Photo: Adriana Brook, photographer, and the William Ready Division of Archives and Research Collections, Mills Library, McMaster University

Photo: Adriana Brook, photographer, and the William Ready Division of Archives and Research Collections, Mills Library, McMaster University.

Photo: Adriana Brook, photographer, and the William Ready Division of Archives and Research Collections, Mills Library, McMaster University.

Photo: Adriana Brook, photographer, and the William Ready Division of Archives and Research Collections, Mills Library, McMaster University.

Photo: Adriana Brook, photographer, and the William Ready Division of Archives and Research Collections, Mills Library, McMaster University.

Photo: Adriana Brook, photographer, and the William Ready Division of Archives and Research Collections, Mills Library, McMaster University.

Photo: Adriana Brook, photographer, and the William Ready Division of Archives and Research Collections, Mills Library, McMaster University.

Almost a decade ago, a young McMaster University undergraduate student undertook a summer project to catalogue a selection of First World War songs. As Adriana Brook wrote in the introduction to the collection back then, the First World War was a time of transformation for Canada; as time marches on, we can remember the important names and dates, but we inevitably lose touch with the average person’s experience.

“Enter the war song – one piece of the puzzle that is the Canadian (First World War) experience,” Brook writes. “Music is an excellent source of information on Canadian society during this period as it is unaltered by time and untouched by faulty human memory. Moreover it is an emotional medium and therefore reflects what Canadians were feeling as the war progressed in a way that history books do not.”

Brook is now pursuing a doctorate in classics at the University of Toronto, but her collection is still available online and is getting renewed attention because of the centenary of the war.

Kathy Garay, an arts and science program professor and Brook’s supervisor on the project, has been working with the music again in preparation for a special Remembrance Day concert by the Bach Elgar choir on Nov. 8. “It seems to me that these lyrics perfectly capture that innocent sense of devotion to the motherland ("We can’t turn our back on the old Union Jack") and pride and confidence in the strength of ‘young’ Canada,” Garay says. “It was a message that was meant to shape feeling at home as well as at the front.”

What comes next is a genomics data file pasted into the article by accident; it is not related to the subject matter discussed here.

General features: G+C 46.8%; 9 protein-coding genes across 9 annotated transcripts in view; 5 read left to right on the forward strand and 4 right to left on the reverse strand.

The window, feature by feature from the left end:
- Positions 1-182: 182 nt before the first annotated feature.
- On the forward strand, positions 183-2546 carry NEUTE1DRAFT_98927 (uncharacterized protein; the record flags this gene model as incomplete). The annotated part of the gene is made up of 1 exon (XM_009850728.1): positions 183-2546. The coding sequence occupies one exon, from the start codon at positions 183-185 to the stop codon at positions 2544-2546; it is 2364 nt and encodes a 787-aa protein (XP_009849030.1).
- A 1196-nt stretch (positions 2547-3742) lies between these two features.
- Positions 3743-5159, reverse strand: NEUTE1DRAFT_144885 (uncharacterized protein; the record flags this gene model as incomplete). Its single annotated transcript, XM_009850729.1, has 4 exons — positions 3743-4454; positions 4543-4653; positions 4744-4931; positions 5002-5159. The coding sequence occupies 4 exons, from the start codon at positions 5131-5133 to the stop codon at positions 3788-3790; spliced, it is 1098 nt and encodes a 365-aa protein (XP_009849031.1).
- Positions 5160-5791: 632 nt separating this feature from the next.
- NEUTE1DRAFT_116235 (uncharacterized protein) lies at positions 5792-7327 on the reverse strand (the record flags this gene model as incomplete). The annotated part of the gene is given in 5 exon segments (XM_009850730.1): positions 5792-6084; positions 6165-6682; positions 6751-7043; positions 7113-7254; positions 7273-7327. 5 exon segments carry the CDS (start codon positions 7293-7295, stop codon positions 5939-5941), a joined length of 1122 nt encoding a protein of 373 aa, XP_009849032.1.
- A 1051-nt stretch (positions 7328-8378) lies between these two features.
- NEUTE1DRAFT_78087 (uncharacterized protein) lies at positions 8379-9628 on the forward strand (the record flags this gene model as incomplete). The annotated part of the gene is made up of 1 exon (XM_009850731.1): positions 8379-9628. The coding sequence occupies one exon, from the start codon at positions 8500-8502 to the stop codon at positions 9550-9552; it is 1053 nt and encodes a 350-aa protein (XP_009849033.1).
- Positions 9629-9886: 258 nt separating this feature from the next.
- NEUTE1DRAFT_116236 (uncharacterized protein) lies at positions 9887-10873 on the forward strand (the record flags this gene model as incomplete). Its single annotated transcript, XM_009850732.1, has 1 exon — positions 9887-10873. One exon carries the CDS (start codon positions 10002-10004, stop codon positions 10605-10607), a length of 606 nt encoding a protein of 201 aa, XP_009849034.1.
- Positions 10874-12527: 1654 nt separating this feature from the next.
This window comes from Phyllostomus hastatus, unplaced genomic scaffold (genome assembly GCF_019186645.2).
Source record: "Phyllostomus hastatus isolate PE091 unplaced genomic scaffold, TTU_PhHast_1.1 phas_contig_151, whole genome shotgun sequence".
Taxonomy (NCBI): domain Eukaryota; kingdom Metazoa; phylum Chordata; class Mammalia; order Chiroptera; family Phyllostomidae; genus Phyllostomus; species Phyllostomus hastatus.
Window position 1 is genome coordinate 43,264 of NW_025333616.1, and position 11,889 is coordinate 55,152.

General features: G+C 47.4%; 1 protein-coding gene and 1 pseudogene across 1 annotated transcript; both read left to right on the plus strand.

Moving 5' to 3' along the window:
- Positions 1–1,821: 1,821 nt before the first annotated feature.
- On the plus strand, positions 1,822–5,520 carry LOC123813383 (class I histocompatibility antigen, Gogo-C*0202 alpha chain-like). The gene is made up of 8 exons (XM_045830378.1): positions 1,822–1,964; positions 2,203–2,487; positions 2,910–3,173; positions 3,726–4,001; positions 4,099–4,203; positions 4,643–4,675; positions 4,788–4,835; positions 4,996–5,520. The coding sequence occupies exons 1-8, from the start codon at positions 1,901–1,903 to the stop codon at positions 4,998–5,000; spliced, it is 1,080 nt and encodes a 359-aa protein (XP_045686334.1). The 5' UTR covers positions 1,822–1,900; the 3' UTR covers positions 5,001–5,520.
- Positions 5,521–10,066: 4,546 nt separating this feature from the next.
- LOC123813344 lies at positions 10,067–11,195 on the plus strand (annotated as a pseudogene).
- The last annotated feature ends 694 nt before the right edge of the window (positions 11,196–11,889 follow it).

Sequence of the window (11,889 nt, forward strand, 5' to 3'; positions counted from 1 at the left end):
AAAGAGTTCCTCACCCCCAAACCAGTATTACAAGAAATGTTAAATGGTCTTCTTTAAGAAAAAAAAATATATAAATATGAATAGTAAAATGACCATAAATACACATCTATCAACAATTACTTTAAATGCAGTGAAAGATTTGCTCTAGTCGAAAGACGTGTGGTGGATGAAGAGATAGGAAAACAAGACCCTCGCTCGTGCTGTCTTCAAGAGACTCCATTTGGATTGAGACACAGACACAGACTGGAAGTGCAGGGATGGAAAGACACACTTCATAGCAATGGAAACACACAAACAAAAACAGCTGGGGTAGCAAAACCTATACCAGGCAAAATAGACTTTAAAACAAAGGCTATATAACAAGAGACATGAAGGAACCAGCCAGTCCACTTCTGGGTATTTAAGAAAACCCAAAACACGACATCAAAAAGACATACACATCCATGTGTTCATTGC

Visit the McMaster site to explore the collection and hear Brook’s piano rendition of some of the songs.

Five plays from the First World War

How the war inspired theatre in Canada

The echo of the First World War’s mighty guns still ripple through time, and inspire today’s artists to wonder about the men and women who endured the unimaginable. The theatre of the First World War has been brought to life on stage many times. Here are five important Canadian plays on the war.

The Lost Boys: Letters from the Sons in Two Acts 1914-1923, by R. H. Thomson (2001). Seven hundred letters home are used as background material to tell the tale of a family of five boys that heed the call and join the Canadian Expeditionary Force.

Soldier’s Heart, by David French (2001). A father recounts his time as a member of the Newfoundland Regiment during the First World War to dissuade his son from leaving home. 

Mary’s Wedding, by Stephen Massicotte (2002). A dream on the eve of Mary’s wedding night tells the love story of her and the farmhand Charlie. In love, then separated by war, in the dream, Mary is able to witness Charlie’s time in France with the Strathcona Horse Regiment.

Dancock’s Dance, by Guy Vanderhaeghe (1996). Shell-shocked and deemed unfit to join the world, John Carlyle Dancock is relegated to an insane asylum where he confronts his demons.

Vimy, by Vern Thiessen (2007). Canadian soldiers wounded at Vimy Ridge rest in a hospital on the Western Front. Their cultural and regional differences bring a pan-Canadian perspective on how Vimy changed Canada.